Cultural importance of the species
The Cultural Importance index (CI) of species is useful for estimating the significance of certain plants to a given culture  and takes into account not only the spread of the use (number of informants) for each species, but also its versatility, i.e. the diversity of its uses .
Based on medicinal applications, Trachyspermum ammi was found to be the most cited species followed by Curcuma longa, Melia azedarach, Zanthoxylum armatum var. armatum, Adhatoda vasica, Allium cepa, Foeniculum vulgare, Prunus persica, Punica granatum, Trichodesma indicum, Berberis lycium, Triticum aestivum and Peganum harmala (Table 1). It is notable that the top ten species of medicinal plants used to treat various livestock conditions were cited in all three major study sites (Haripur, Abbottabad, and Mansehra).
Cultural importance of the families
With regards to the diversity of species used, Fabaceae and Poaceae were the most important, with 6 species cited. Like the study by Pardo-de-Santayana et al. , we also elected to add the sum of CI of species in each family in order to measure the mean cultural importance of the families (mCIf). Unlike the aforementioned study, however, the number of species reported here did not strongly correlate with the number of species (R2 = 0.211). This could be explained, perhaps, by the greater diversity of families (with a more limited number of species per family, average of 1.9 species/family) quoted for ethnoveterinary applications. Of the families reported, Apiaceae had the highest mCIf value, despite having only three species in this group (Figure 2).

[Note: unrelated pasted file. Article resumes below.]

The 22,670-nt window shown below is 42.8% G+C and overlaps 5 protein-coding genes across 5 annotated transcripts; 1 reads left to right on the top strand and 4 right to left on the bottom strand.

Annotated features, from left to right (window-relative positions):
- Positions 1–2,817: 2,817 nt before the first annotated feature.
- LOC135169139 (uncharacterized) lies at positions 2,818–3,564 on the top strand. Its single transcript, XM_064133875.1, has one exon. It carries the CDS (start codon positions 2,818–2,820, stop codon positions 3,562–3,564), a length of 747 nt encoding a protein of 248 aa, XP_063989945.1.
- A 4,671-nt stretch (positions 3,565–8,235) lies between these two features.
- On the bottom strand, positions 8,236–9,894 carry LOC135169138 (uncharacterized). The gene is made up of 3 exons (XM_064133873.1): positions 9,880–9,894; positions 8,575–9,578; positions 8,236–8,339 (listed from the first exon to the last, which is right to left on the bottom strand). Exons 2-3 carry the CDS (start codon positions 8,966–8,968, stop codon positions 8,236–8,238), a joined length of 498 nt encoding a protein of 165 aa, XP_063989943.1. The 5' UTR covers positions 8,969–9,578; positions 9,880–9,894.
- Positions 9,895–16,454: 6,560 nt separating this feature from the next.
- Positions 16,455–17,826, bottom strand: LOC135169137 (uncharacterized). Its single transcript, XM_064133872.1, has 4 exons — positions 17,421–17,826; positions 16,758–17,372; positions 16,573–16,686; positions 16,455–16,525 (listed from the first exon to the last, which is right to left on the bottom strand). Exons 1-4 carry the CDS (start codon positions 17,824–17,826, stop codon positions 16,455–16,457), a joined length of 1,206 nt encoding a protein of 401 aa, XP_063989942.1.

Perceived efficacy of medicinal plants can be assessed by ICF values, with those plants that are supposed to be effective in curing diseases having elevated ICF levels . We identified seven major disease categories and the highest ICF values were recorded for respiratory disorders and fever (0.68), followed by reproductive disorders (0.63), worms and other parasitic diseases (0.63) (Table 2).
Comparison with human medicine
A large number of the veterinary plant reports share commonalities with the folk medical practices used in traditional ethnomedicine for humans in surrounding sites (last column in Table 1). This overlap may be a reflection on how folk veterinary remedies may be the diachronic result of a deep observation of the efficacy of certain plants used in animal diseases or at least of intense transfers of local knowledge between the folk veterinary and the ethnomedical domains.
Various human activities may be implicated in placing some of the local medicinal flora under a state of threat within their natural habitat. The perceptions that local people share regarding this phenomenon of threats to local ecological resources – medicinal plants, in particular, was examined based on interviews with 15 key respondents in study districts. We examined these perceived threats using pair-wise ranking  of five central factors: agricultural land expansion, over-harvesting, over-grazing, uncontrolled fire setting and fuel wood collection. It was observed that agricultural land expansion was perceived as the dominant threat to medicinal plants used in ethnoveterinary medicine, followed by over-harvesting, over-grazing, fire and fuel wood collection (Figure 3). Current conservation efforts concerning medicinal plants in this region are very limited, and as a result, the majority of them have no protection. This a major issue to be considered in future research and in local rural development initiatives.